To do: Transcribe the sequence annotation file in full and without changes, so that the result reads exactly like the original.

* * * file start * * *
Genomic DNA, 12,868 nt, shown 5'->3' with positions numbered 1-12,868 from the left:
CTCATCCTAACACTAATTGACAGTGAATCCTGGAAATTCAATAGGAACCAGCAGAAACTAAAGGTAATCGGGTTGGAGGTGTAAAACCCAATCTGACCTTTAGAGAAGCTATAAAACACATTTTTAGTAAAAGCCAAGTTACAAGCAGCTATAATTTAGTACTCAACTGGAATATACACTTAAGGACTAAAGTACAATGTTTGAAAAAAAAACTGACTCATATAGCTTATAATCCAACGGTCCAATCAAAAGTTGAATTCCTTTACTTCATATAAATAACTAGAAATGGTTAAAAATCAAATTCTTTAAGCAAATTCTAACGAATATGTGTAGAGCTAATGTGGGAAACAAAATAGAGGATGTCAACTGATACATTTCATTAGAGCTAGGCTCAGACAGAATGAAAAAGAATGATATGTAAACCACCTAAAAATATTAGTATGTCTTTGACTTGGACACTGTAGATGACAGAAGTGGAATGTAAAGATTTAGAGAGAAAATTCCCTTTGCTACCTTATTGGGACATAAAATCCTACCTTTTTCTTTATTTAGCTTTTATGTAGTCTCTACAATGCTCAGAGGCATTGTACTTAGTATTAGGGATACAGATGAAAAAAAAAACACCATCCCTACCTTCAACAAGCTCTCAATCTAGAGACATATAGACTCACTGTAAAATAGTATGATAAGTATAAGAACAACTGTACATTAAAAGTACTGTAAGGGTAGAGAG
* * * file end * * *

Genomic DNA, 12,868 nt, shown 5'->3' with positions numbered 1-12,868 from the left:
CTCATCCTAACACTAATTGACAGTGAATCCTGGAAATTCAATAGGAACCAGCAGAAACTAAAGGTAATCGGGTTGGAGGTGTAAAACCCAATCTGACCTTTAGAGAAGCTATAAAACACATTTTTAGTAAAAGCCAAGTTACAAGCAGCTATAATTTAGTACTCAACTGGAATATACACTTAAGGACTAAAGTACAATGTTTGAAAAAAAAACTGACTCATATAGCTTATAATCCAACGGTCCAATCAAAAGTTGAATTCCTTTACTTCATATAAATAACTAGAAATGGTTAAAAATCAAATTCTTTAAGCAAATTCTAACGAATATGTGTAGAGCTAATGTGGGAAACAAAATAGAGGATGTCAACTGATACATTTCATTAGAGCTAGGCTCAGACAGAATGAAAAAGAATGATATGTAAACCACCTAAAAATATTAGTATGTCTTTGACTTGGACACTGTAGATGACAGAAGTGGAATGTAAAGATTTAGAGAGAAAATTCCCTTTGCTACCTTATTGGGACATAAAATCCTACCTTTTTCTTTATTTAGCTTTTATGTAGTCTCTACAATGCTCAGAGGCATTGTACTTAGTATTAGGGATACAGATGAAAAAAAAAACACCATCCCTACCTTCAACAAGCTCTCAATCTAGAGACATATAGACTCACTGTAAAATAGTATGATAAGTATAAGAACAACTGTACATTAAAAGTACTGTAAGGGTAGAGAG